Along the southern border of the garden are tall tulip poplars (Liriodendron tulipifera) and swamp red maples (Acer rubrum) that straddle a narrow spring fed creek. In autumn the foliage colors of these forest trees are unremarkable. The poplars turn yellow early and leaves drop in a hurry, and the maples change to a sad yellow without a trace of the red promised by their common name.
Numerous cultivars of red maple in the nursery trade turn dependably to one shade of red or another, but if maples were the only choice I’d prefer the sugar maple (Acer saccharum, above). A planting of sugar maples at the edge of a parking lot at the local community college is a spectacular sight, but with a nearby forest of giants I have opted for slightly smaller trees in my garden, with a variety of delightful autumn foliage colors.
For me, the best of the lot is the fern leaf Japanese maple (Acer aconitifolium, above), with large, deeply dissected green leaves until early October, which then turn to shades of red with a mottling of yellow. The west and southwestern sides change first, but the leaves hang on deep into November so that there is a different experience from each side of the tree. While many Japanese maples display their autumn foliage color early, others will not begin to change until the second week in November, after leaves of most trees have fallen.
Only a few paces away in the garden is stewartia (Stewartia pseudocamellia, above), with orange-red foliage, but with some branches with leaves that are nearly golden. These also turn early and hold onto the tree for a month or longer.
A time or two each decade the white camellia-like flowers of Franklin tree (Franklinia altamaha, above) persist late into September when its foliage begins to turn. This year the blooms faded early, but the glossy dark green leaves have turned to a magnificent, polished red, though parts of the tree remain green at the start of November and will change slowly over the next few weeks before they drop.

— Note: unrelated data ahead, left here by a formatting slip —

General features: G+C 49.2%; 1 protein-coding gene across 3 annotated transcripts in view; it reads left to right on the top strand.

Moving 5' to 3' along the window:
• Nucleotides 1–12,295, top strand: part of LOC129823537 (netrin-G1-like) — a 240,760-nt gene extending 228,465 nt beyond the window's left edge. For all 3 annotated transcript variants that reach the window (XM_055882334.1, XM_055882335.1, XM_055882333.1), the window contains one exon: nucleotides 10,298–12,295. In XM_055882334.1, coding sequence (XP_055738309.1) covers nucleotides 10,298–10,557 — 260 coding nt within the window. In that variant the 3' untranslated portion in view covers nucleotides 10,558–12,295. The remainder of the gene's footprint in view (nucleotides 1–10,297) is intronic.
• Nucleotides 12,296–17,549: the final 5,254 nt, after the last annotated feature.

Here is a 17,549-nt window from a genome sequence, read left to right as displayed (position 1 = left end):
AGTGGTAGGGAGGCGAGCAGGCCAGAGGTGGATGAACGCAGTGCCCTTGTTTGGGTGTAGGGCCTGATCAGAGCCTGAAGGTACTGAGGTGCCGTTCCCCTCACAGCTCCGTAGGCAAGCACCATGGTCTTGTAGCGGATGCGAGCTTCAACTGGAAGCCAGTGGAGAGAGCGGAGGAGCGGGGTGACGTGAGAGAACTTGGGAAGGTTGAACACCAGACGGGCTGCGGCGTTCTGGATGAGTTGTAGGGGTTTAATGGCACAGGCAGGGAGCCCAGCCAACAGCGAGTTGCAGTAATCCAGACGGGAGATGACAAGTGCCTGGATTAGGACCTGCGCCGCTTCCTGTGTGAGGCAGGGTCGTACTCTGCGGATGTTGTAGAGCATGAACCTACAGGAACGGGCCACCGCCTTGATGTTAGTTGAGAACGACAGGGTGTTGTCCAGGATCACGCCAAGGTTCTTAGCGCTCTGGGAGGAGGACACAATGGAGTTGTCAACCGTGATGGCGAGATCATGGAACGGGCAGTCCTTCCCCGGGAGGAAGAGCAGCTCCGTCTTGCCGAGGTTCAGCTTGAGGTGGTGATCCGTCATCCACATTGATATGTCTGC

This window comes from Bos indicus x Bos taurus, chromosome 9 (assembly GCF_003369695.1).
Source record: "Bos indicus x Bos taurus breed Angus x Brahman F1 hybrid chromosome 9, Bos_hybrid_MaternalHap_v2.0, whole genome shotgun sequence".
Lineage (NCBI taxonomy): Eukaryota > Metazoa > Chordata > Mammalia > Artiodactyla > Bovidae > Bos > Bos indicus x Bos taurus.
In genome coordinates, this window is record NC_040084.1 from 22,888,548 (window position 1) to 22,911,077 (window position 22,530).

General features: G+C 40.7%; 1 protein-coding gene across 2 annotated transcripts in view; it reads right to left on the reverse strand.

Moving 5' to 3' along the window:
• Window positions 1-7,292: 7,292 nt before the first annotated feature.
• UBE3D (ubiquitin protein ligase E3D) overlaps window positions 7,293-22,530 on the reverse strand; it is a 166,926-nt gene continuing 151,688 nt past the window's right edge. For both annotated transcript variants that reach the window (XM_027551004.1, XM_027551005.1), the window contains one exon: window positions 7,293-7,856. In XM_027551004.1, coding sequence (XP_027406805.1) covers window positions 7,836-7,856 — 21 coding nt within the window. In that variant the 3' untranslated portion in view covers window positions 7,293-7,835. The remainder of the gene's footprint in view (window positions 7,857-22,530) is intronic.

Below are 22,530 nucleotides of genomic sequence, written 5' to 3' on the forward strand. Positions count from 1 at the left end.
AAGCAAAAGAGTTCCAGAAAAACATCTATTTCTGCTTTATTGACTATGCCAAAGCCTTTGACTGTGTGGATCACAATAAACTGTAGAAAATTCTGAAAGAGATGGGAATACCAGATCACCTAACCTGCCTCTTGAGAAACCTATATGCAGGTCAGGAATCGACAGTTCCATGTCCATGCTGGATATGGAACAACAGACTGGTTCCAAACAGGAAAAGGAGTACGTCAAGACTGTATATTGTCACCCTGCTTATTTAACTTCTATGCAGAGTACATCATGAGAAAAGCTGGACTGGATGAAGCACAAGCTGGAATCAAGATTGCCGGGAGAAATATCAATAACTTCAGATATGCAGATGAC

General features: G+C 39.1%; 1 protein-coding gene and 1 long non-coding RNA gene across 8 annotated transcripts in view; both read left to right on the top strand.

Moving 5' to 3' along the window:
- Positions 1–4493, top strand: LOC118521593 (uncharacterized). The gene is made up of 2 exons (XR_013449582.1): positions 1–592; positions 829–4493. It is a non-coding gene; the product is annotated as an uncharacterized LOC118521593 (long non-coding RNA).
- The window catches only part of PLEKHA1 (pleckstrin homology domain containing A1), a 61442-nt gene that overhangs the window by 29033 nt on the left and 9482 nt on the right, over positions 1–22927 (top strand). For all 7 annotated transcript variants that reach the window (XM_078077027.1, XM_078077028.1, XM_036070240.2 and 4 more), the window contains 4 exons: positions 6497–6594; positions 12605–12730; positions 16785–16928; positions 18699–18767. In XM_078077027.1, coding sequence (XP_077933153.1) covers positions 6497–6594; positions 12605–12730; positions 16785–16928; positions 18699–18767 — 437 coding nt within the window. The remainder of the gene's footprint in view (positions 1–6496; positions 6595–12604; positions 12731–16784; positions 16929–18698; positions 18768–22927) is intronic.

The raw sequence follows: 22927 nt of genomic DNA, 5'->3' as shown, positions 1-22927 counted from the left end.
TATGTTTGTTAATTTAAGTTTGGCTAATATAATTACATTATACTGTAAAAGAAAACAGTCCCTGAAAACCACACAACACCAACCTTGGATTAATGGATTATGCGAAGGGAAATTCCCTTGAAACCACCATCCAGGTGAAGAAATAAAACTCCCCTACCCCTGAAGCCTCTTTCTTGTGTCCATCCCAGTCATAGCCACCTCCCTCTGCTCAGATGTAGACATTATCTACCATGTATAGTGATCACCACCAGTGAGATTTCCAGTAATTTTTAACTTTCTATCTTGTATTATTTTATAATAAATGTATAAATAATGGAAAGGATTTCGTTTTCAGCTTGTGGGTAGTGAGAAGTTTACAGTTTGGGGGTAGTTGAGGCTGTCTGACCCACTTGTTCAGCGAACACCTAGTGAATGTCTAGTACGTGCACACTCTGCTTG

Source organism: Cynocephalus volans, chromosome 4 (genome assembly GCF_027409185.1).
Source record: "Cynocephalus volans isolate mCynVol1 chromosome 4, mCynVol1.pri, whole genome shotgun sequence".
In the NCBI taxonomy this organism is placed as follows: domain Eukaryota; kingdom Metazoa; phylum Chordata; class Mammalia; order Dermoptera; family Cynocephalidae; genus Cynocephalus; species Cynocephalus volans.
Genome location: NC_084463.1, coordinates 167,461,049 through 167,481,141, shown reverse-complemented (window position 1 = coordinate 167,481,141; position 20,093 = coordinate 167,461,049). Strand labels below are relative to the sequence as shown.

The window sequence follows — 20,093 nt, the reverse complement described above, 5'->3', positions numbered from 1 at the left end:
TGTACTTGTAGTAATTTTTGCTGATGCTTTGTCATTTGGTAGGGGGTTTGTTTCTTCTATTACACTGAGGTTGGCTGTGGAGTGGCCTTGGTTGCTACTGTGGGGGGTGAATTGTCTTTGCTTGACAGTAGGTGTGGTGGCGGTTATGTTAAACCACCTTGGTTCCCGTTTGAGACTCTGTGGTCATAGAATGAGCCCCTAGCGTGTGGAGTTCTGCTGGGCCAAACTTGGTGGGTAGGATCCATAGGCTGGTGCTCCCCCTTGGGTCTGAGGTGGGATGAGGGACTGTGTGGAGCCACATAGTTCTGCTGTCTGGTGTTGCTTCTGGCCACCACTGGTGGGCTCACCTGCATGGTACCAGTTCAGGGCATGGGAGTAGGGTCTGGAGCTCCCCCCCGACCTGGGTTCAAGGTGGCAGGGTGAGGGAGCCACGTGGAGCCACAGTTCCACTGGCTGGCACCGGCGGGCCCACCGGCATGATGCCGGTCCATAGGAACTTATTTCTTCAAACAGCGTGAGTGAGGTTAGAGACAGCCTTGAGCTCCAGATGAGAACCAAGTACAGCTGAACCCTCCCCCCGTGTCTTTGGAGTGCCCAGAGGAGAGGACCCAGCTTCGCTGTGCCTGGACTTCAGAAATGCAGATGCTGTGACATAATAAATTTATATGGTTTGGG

While poplars and maples are often a disappointing and washed out yellow, the maidenhair tree (Ginkgo biloba, above) has the most brilliant, neon yellow glow for ten days, and then the leaves drop suddenly within a few hours. Even the yellow blanket of fallen leaves is lovely for another week until they turn brown and disappear.
Crapemyrtles (Lagerstroemia) are rarely considered for their autumn foliage colors, but many are outstanding. ‘Sioux’ (above) changes to a dark burgundy by mid October, and leaves persist into November. Along with its attractive peeling bark, this is an exceptional tree even when it’s not blooming.
There are a variety of dogwoods in the garden, and many exhibit delightful autumn foliage colors that persist for a month or longer. The Chinese dogwoods (Cornus kousa) have not begun to change, but the native dogwood (Cornus florida) and several of the hybrids have been splendid this year. The native dogwoods suffered in the mid summer heat and colored early so that most foliage fell by late in October, but the hybrid ‘Venus’ (above) barely was bothered in summer, and only started to show its mottled color a few weeks ago.
I have not mentioned the black gums (Nyssa sylvatica) that are among the most prized for their autumn foliage, but for whatever reason two trees in the garden, one a native and the other the cultivar ‘Wildfire’, have been less than satisfactory this year. Other trees have been superior this autumn, and in a few days we’ll take a look at colorful foliage of some of the shrubs in the garden.